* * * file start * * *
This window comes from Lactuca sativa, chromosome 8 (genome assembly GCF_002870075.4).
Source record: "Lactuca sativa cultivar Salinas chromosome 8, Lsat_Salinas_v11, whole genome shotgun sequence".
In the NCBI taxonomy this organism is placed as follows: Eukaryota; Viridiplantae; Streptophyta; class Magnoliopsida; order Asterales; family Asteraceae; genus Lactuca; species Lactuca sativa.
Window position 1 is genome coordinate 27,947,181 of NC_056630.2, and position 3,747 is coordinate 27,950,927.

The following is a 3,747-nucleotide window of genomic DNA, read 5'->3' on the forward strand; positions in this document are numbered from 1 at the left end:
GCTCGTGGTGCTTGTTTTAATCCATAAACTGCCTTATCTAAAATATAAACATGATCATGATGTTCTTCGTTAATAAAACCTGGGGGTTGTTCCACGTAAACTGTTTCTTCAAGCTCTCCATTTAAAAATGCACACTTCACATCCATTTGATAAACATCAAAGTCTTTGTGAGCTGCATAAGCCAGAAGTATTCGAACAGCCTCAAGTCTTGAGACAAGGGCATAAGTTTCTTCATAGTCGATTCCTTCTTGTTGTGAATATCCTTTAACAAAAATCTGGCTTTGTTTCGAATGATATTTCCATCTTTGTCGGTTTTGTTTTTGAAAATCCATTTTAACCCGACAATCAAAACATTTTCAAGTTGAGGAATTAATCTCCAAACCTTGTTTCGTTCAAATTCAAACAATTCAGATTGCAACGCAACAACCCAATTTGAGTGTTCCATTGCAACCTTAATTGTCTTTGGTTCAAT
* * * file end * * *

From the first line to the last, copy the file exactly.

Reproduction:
This window comes from Lactuca sativa, chromosome 8 (genome assembly GCF_002870075.4).
Source record: "Lactuca sativa cultivar Salinas chromosome 8, Lsat_Salinas_v11, whole genome shotgun sequence".
In the NCBI taxonomy this organism is placed as follows: Eukaryota; Viridiplantae; Streptophyta; class Magnoliopsida; order Asterales; family Asteraceae; genus Lactuca; species Lactuca sativa.
Window position 1 is genome coordinate 27,947,181 of NC_056630.2, and position 3,747 is coordinate 27,950,927.

The following is a 3,747-nucleotide window of genomic DNA, read 5'->3' on the forward strand; positions in this document are numbered from 1 at the left end:
GCTCGTGGTGCTTGTTTTAATCCATAAACTGCCTTATCTAAAATATAAACATGATCATGATGTTCTTCGTTAATAAAACCTGGGGGTTGTTCCACGTAAACTGTTTCTTCAAGCTCTCCATTTAAAAATGCACACTTCACATCCATTTGATAAACATCAAAGTCTTTGTGAGCTGCATAAGCCAGAAGTATTCGAACAGCCTCAAGTCTTGAGACAAGGGCATAAGTTTCTTCATAGTCGATTCCTTCTTGTTGTGAATATCCTTTAACAAAAATCTGGCTTTGTTTCGAATGATATTTCCATCTTTGTCGGTTTTGTTTTTGAAAATCCATTTTAACCCGACAATCAAAACATTTTCAAGTTGAGGAATTAATCTCCAAACCTTGTTTCGTTCAAATTCAAACAATTCAGATTGCAACGCAACAACCCAATTTGAGTGTTCCATTGCAACCTTAATTGTCTTTGGTTCAAT